Barely Legally

Confessions of a Moot Court Bailiff

Dig Hard With a Vengeance

Hey, remember that story from back in December about Seattle’s new tunnel project, and how poorly construction is going? A 500,000 pound machine custom-built to dig this one tunnel broke down after making it about one-tenth of the total distance it’s scheduled to dig. Ominous!

It started out as a boondoggle, and it’s only gotten worse from there. I find this whole thing baffling beyond comprehension, but Karen Weise wrote a wonderful story for Bloomberg Business about how it all went so wrong. Basically, this particular project isn’t special or remarkable at all. Gigantic public works projects are always way more expensive and way more time-consuming than the contractors are willing to say. Seattle is no different.

Bent Flyvbjerg, a professor at Oxford’s Saïd School of Business, has followed [Seattle’s problems] from afar. His research on megaprojects has been cited by both backers and critics of the tunnel. Nine times out of 10, massive infrastructure jobs go over budget, he says. Tunnels on average cost 34 percent more than anticipated. No region is better at predicting costs, and estimates over the past century haven’t become more accurate, his data show.

Wow. Those are some pretty earth-shattering numbers. How can experts get these so wrong almost all the time? Whether that means that big public works contractors are lying or simply inept, it’s hard to tell.

Just kidding!

The [Washington State Department of Transportation] WSDOT awarded a $1.4 billion design-build contract to STP, a joint venture between Tutor Perini, a California-based construction company with $4.5 billion in annual revenue, and Dragados USA, the local division of a Spanish company with an expertise in tunneling. […]

STP beat out another consortium in part by estimating it could finish the project by December 2015, 11 months ahead of the state’s schedule. It was time to stop hyperventilating, the state said. “With this contract, we are confident that the tunnel will be built within budget and delivered on time,” declared Paula Hammond in 2011, then the head of WSDOT. (She left in 2013 for the engineering firm that led the reviews.)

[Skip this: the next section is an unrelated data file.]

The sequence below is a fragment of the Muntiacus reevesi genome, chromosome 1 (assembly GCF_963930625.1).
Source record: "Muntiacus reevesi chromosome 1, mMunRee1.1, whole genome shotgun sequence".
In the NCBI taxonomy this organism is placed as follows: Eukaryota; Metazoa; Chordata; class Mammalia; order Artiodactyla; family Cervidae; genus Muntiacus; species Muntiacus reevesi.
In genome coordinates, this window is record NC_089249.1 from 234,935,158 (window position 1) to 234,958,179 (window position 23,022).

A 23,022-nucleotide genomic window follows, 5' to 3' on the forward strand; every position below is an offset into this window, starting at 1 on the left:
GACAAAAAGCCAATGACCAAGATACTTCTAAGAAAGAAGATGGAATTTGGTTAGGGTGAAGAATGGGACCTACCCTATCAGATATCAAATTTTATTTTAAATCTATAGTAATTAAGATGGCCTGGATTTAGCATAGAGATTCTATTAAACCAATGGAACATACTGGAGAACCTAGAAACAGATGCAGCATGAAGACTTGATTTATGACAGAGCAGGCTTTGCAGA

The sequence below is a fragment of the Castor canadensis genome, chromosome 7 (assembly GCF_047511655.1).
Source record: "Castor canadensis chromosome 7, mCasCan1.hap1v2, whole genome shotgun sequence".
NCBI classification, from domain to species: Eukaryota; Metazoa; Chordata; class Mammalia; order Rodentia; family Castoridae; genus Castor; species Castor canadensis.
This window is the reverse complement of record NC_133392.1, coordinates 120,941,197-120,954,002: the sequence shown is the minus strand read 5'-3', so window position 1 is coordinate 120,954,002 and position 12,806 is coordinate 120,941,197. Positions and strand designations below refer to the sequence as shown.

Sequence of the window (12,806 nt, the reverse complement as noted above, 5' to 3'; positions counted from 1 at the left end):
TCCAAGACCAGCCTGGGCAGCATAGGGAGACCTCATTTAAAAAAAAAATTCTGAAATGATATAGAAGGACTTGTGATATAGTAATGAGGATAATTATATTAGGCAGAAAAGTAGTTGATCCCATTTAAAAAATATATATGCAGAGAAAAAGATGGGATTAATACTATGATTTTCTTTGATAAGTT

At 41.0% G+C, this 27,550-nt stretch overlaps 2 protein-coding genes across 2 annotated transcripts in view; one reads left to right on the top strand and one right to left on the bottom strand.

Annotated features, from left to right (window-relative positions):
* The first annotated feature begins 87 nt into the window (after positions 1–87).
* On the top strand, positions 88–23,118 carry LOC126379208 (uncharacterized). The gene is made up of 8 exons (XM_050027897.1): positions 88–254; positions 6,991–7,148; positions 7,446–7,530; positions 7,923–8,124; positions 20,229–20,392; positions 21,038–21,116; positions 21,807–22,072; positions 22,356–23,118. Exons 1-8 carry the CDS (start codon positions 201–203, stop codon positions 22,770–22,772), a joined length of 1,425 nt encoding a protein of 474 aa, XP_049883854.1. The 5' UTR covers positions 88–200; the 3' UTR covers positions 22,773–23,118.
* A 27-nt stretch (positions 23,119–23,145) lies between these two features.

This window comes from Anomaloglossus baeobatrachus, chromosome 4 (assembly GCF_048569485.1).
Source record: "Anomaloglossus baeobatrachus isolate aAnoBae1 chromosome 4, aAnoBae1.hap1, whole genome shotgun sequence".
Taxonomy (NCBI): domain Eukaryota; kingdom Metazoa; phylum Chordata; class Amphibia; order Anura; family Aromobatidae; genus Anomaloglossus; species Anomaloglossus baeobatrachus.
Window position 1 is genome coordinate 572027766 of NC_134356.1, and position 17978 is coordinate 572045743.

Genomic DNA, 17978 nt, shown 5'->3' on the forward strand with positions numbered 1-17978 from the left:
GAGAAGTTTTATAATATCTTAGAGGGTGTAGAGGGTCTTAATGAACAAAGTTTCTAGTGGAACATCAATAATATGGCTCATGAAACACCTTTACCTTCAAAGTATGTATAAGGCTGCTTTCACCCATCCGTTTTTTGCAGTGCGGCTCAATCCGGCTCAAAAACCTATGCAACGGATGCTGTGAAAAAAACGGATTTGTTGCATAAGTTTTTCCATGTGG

Got that? The company that Seattle paid to double-check whether the project would be a disaster gave it a thumbs-up. And then they gave the official in charge of the contract a paycheck. Oh, and by the way, that whole “eleven months ahead of schedule” bit might have been off a little; the tunnel is roughly two years behind schedule. Nothing shady here, though! This is definitely a very large surprise to the reviewing firm. Yes.

Aside from the conspicuous appearance of corruption, Seattle’s ongoing tunnel problems are impressive. According to Weise’s article, the machine hadn’t even begun digging through the difficult part of the terrain when it broke down. I’m sure this story will keep spiraling out of control into a cautionary tale that another local government will ignore at their own peril. I can’t wait!